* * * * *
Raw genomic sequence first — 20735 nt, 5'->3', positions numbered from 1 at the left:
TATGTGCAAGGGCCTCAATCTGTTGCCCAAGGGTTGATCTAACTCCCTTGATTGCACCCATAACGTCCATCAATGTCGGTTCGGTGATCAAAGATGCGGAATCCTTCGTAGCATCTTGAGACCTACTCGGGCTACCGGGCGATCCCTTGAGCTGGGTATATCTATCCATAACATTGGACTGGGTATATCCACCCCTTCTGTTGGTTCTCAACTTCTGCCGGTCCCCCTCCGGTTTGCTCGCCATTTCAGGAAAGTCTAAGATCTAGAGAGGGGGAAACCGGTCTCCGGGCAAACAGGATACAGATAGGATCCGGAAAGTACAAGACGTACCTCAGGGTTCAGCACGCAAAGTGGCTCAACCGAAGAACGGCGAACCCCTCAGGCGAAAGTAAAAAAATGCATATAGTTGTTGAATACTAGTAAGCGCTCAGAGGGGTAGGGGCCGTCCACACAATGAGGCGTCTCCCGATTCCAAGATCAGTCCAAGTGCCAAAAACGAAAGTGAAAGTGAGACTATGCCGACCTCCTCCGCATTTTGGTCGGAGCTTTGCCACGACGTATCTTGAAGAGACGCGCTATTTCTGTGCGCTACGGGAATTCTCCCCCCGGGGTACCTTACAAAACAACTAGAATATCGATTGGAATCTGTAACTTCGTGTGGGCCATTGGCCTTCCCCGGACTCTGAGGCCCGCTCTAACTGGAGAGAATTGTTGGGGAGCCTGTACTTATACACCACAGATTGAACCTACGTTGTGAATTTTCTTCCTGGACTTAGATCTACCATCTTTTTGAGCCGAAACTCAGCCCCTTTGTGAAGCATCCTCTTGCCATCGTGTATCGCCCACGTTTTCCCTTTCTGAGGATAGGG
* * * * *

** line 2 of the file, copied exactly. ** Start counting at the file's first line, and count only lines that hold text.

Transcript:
TATGTGCAAGGGCCTCAATCTGTTGCCCAAGGGTTGATCTAACTCCCTTGATTGCACCCATAACGTCCATCAATGTCGGTTCGGTGATCAAAGATGCGGAATCCTTCGTAGCATCTTGAGACCTACTCGGGCTACCGGGCGATCCCTTGAGCTGGGTATATCTATCCATAACATTGGACTGGGTATATCCACCCCTTCTGTTGGTTCTCAACTTCTGCCGGTCCCCCTCCGGTTTGCTCGCCATTTCAGGAAAGTCTAAGATCTAGAGAGGGGGAAACCGGTCTCCGGGCAAACAGGATACAGATAGGATCCGGAAAGTACAAGACGTACCTCAGGGTTCAGCACGCAAAGTGGCTCAACCGAAGAACGGCGAACCCCTCAGGCGAAAGTAAAAAAATGCATATAGTTGTTGAATACTAGTAAGCGCTCAGAGGGGTAGGGGCCGTCCACACAATGAGGCGTCTCCCGATTCCAAGATCAGTCCAAGTGCCAAAAACGAAAGTGAAAGTGAGACTATGCCGACCTCCTCCGCATTTTGGTCGGAGCTTTGCCACGACGTATCTTGAAGAGACGCGCTATTTCTGTGCGCTACGGGAATTCTCCCCCCGGGGTACCTTACAAAACAACTAGAATATCGATTGGAATCTGTAACTTCGTGTGGGCCATTGGCCTTCCCCGGACTCTGAGGCCCGCTCTAACTGGAGAGAATTGTTGGGGAGCCTGTACTTATACACCACAGATTGAACCTACGTTGTGAATTTTCTTCCTGGACTTAGATCTACCATCTTTTTGAGCCGAAACTCAGCCCCTTTGTGAAGCATCCTCTTGCCATCGTGTATCGCCCACGTTTTCCCTTTCTGAGGATAGGG